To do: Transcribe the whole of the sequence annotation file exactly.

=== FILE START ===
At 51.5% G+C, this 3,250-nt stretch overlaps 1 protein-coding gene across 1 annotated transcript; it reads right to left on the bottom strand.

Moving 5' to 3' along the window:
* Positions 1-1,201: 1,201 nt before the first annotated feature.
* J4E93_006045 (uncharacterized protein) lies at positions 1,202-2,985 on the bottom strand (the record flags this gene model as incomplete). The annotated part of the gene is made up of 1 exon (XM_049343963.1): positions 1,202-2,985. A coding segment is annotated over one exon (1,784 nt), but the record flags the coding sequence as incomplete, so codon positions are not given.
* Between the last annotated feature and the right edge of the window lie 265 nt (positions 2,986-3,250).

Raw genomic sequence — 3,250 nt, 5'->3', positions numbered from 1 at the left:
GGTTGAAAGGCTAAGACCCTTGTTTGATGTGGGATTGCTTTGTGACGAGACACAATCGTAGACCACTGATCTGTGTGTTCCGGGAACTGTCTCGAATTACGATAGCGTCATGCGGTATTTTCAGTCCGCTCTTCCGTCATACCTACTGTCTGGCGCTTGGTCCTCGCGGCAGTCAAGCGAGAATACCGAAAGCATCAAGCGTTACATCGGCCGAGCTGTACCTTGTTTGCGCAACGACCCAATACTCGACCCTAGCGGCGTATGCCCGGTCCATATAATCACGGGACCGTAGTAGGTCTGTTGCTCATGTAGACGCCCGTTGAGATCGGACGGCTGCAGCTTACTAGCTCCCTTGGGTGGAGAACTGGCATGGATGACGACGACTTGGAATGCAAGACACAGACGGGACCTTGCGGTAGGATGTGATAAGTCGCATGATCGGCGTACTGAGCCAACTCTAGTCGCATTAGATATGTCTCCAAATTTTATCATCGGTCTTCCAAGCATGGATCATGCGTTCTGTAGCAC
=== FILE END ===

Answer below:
At 51.5% G+C, this 3,250-nt stretch overlaps 1 protein-coding gene across 1 annotated transcript; it reads right to left on the bottom strand.

Moving 5' to 3' along the window:
* Positions 1-1,201: 1,201 nt before the first annotated feature.
* J4E93_006045 (uncharacterized protein) lies at positions 1,202-2,985 on the bottom strand (the record flags this gene model as incomplete). The annotated part of the gene is made up of 1 exon (XM_049343963.1): positions 1,202-2,985. A coding segment is annotated over one exon (1,784 nt), but the record flags the coding sequence as incomplete, so codon positions are not given.
* Between the last annotated feature and the right edge of the window lie 265 nt (positions 2,986-3,250).

Raw genomic sequence — 3,250 nt, 5'->3', positions numbered from 1 at the left:
GGTTGAAAGGCTAAGACCCTTGTTTGATGTGGGATTGCTTTGTGACGAGACACAATCGTAGACCACTGATCTGTGTGTTCCGGGAACTGTCTCGAATTACGATAGCGTCATGCGGTATTTTCAGTCCGCTCTTCCGTCATACCTACTGTCTGGCGCTTGGTCCTCGCGGCAGTCAAGCGAGAATACCGAAAGCATCAAGCGTTACATCGGCCGAGCTGTACCTTGTTTGCGCAACGACCCAATACTCGACCCTAGCGGCGTATGCCCGGTCCATATAATCACGGGACCGTAGTAGGTCTGTTGCTCATGTAGACGCCCGTTGAGATCGGACGGCTGCAGCTTACTAGCTCCCTTGGGTGGAGAACTGGCATGGATGACGACGACTTGGAATGCAAGACACAGACGGGACCTTGCGGTAGGATGTGATAAGTCGCATGATCGGCGTACTGAGCCAACTCTAGTCGCATTAGATATGTCTCCAAATTTTATCATCGGTCTTCCAAGCATGGATCATGCGTTCTGTAGCAC